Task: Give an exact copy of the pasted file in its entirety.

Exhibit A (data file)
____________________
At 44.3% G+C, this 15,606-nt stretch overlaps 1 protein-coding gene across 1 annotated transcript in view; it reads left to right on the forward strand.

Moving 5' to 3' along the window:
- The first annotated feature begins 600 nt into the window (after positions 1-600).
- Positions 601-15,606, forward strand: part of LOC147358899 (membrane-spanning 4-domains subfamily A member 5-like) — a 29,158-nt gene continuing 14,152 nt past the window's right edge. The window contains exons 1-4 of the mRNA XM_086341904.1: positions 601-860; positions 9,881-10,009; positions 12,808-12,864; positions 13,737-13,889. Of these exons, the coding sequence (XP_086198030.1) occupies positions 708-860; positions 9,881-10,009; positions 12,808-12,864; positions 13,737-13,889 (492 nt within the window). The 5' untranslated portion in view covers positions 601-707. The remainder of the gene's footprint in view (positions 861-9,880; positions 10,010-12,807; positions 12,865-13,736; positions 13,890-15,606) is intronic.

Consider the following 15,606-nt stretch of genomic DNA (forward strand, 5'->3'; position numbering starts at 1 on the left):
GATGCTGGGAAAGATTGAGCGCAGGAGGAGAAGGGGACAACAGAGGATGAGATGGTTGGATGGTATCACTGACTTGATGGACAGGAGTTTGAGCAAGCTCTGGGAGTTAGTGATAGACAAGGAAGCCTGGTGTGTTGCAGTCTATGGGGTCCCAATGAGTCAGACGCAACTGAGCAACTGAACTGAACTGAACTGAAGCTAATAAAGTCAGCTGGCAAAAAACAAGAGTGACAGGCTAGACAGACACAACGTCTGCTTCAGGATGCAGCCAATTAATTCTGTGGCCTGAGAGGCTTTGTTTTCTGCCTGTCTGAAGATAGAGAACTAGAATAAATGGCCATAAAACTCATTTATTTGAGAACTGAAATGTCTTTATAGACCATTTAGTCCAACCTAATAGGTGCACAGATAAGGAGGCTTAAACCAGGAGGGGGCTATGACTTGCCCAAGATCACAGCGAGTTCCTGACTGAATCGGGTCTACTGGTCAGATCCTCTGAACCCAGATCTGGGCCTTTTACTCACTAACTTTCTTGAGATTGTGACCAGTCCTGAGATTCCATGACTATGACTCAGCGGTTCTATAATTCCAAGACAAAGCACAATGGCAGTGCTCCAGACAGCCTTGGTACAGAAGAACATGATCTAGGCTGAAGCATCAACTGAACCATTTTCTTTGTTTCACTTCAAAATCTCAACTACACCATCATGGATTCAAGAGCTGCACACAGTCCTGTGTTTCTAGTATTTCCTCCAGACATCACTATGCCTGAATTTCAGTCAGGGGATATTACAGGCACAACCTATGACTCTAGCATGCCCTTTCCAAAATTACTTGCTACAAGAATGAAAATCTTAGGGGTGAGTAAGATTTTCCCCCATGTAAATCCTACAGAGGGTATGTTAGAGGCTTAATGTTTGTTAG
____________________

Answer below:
At 44.3% G+C, this 15,606-nt stretch overlaps 1 protein-coding gene across 1 annotated transcript in view; it reads left to right on the forward strand.

Moving 5' to 3' along the window:
- The first annotated feature begins 600 nt into the window (after positions 1-600).
- Positions 601-15,606, forward strand: part of LOC147358899 (membrane-spanning 4-domains subfamily A member 5-like) — a 29,158-nt gene continuing 14,152 nt past the window's right edge. The window contains exons 1-4 of the mRNA XM_086341904.1: positions 601-860; positions 9,881-10,009; positions 12,808-12,864; positions 13,737-13,889. Of these exons, the coding sequence (XP_086198030.1) occupies positions 708-860; positions 9,881-10,009; positions 12,808-12,864; positions 13,737-13,889 (492 nt within the window). The 5' untranslated portion in view covers positions 601-707. The remainder of the gene's footprint in view (positions 861-9,880; positions 10,010-12,807; positions 12,865-13,736; positions 13,890-15,606) is intronic.

Consider the following 15,606-nt stretch of genomic DNA (forward strand, 5'->3'; position numbering starts at 1 on the left):
GATGCTGGGAAAGATTGAGCGCAGGAGGAGAAGGGGACAACAGAGGATGAGATGGTTGGATGGTATCACTGACTTGATGGACAGGAGTTTGAGCAAGCTCTGGGAGTTAGTGATAGACAAGGAAGCCTGGTGTGTTGCAGTCTATGGGGTCCCAATGAGTCAGACGCAACTGAGCAACTGAACTGAACTGAACTGAAGCTAATAAAGTCAGCTGGCAAAAAACAAGAGTGACAGGCTAGACAGACACAACGTCTGCTTCAGGATGCAGCCAATTAATTCTGTGGCCTGAGAGGCTTTGTTTTCTGCCTGTCTGAAGATAGAGAACTAGAATAAATGGCCATAAAACTCATTTATTTGAGAACTGAAATGTCTTTATAGACCATTTAGTCCAACCTAATAGGTGCACAGATAAGGAGGCTTAAACCAGGAGGGGGCTATGACTTGCCCAAGATCACAGCGAGTTCCTGACTGAATCGGGTCTACTGGTCAGATCCTCTGAACCCAGATCTGGGCCTTTTACTCACTAACTTTCTTGAGATTGTGACCAGTCCTGAGATTCCATGACTATGACTCAGCGGTTCTATAATTCCAAGACAAAGCACAATGGCAGTGCTCCAGACAGCCTTGGTACAGAAGAACATGATCTAGGCTGAAGCATCAACTGAACCATTTTCTTTGTTTCACTTCAAAATCTCAACTACACCATCATGGATTCAAGAGCTGCACACAGTCCTGTGTTTCTAGTATTTCCTCCAGACATCACTATGCCTGAATTTCAGTCAGGGGATATTACAGGCACAACCTATGACTCTAGCATGCCCTTTCCAAAATTACTTGCTACAAGAATGAAAATCTTAGGGGTGAGTAAGATTTTCCCCCATGTAAATCCTACAGAGGGTATGTTAGAGGCTTAATGTTTGTTAG